From the Editor: Top Crop West December 2016
A new breakthrough in soybean breeding could be a game-changer for the industry, and it comes at a time when soybeans are on Canadian producers’ minds more than ever before.
By Stefanie Croley
Researchers at Kansas State University in the United States have developed and patented a soybean variety that resists nematode parasitic infestation. Nematode parasites are the biggest threat to the crop in the U.S., and this variety has been designed to fight back against parasites by stopping their reproduction cycles, according to a press release from the university.
The researchers say their approach – identifying the genes that are necessary to the survival of the nematode and developing a variety that silences those genes – is environmentally friendly, as it doesn’t cause any other damage. A patent has been issued to the Kansas State University Research Foundation, and going forward the team will refine the variety and identify a commercial partner to make it available to farmers.
This research highlights the importance of the crop – and comes after a particularly good year for soybeans in Canada.
With nearly all of Ontario’s 2.8-million acres of soybeans harvested by the end of October, Farm Credit Canada reported a provincial yield record of 50 bushels per acre was a possibility. That’s an increase of more than three bushels per acre over the previous record.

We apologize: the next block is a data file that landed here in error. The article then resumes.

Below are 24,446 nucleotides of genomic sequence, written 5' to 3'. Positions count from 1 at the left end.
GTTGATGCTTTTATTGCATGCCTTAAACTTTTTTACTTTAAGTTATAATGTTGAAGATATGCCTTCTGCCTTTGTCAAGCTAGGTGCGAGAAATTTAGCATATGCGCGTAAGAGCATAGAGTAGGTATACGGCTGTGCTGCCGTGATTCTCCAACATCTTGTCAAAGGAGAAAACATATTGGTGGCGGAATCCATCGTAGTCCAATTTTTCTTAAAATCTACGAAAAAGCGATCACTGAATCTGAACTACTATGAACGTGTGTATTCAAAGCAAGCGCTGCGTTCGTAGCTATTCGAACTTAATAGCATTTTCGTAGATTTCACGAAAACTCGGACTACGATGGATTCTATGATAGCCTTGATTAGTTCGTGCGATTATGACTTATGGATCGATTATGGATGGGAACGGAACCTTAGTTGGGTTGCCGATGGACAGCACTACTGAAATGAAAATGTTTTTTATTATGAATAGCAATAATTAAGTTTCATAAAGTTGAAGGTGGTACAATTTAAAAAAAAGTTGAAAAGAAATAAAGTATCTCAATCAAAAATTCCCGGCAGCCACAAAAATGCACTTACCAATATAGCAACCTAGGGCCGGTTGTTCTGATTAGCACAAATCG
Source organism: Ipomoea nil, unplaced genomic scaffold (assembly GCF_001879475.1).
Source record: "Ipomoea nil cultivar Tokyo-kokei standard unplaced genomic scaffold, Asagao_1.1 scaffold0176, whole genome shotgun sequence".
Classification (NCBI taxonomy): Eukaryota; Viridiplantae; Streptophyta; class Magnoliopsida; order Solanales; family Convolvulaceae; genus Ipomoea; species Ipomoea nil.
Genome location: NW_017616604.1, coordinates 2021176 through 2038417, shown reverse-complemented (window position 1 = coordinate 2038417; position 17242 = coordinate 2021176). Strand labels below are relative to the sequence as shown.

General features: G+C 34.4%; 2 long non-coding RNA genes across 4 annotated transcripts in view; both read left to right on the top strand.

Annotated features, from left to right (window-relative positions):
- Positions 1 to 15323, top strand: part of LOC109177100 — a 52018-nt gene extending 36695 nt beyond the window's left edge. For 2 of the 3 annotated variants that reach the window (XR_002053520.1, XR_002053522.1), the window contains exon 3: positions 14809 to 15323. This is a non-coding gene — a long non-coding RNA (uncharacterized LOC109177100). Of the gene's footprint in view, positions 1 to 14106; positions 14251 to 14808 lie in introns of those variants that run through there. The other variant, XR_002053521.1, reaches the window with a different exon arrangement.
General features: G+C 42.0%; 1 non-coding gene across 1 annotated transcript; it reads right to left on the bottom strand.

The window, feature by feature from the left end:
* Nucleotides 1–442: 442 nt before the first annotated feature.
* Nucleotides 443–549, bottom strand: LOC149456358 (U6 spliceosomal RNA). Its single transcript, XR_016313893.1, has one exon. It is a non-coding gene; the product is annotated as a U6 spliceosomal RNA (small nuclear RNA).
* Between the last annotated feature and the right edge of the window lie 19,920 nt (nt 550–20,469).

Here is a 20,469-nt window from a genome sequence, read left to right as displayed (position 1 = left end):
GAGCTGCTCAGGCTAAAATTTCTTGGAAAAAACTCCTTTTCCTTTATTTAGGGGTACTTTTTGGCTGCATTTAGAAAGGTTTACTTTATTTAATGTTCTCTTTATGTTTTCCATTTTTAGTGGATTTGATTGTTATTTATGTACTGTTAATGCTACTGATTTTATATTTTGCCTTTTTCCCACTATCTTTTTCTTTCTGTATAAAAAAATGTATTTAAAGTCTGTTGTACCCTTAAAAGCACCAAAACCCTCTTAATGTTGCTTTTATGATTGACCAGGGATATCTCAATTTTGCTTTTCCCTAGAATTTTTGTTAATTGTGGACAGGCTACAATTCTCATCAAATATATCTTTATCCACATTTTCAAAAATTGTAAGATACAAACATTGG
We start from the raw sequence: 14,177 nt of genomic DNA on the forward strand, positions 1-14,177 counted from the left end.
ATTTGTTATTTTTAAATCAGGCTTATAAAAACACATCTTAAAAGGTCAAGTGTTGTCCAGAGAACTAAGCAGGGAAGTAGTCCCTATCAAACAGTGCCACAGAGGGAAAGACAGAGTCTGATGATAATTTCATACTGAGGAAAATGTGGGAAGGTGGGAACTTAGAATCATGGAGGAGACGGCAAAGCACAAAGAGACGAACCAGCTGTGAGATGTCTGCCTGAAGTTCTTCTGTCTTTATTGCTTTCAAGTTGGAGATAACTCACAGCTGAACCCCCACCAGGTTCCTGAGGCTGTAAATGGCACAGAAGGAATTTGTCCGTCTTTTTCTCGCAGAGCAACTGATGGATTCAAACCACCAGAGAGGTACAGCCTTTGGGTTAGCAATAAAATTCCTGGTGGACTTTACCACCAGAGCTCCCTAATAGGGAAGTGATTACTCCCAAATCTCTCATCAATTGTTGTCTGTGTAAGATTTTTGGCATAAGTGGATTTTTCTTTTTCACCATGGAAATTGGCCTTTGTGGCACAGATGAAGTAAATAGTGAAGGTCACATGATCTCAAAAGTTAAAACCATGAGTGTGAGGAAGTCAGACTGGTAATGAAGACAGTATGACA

But the real story is in Western Canada, where production of what was once an underdog crop continues to grow year after year. In Manitoba, for example, soybean production doubled from 2012 to 2015, according to data from Statistics Canada and Soy Canada. New hybrids designed with certain growing areas and conditions in mind are hitting the market (look for our roundup of what’s to come for the 2017 growing season on page 26). And more than ever, research is underway to determine more best management practices to ensure the plant’s continued success in Western Canada.
Traditionally, the December issue of Top Crop Manager’s Eastern edition focuses on soybeans, but as the popularity of Western Canada’s little crop that could grows, so too does the research. This issue contains myriad new information about soybeans, from ideal planting dates and the effect of soil temperatures to nutrient management best practices. Whether you’re a veteran or a rookie soybean grower, there’s always something new to learn.
This mantra doesn’t just apply to soybean growers. That’s why Top Crop Manager is hosting the inaugural Field Crop Disease Summit on Feb. 21 and 22, 2017, at TCU Place in Saskatoon. Researchers will present on many of the key issues farmers, agronomists and plant pathologists face when dealing with challenging and ever-changing field crop diseases, and share advancements to help combat current and emerging disease threats. Participants will walk away with a clear understanding of specific actions they can take to lessen the effects of various diseases and protect crops and crop yields. Full details are available online at www.topcropsummit.com.
We hope to see you in Saskatoon.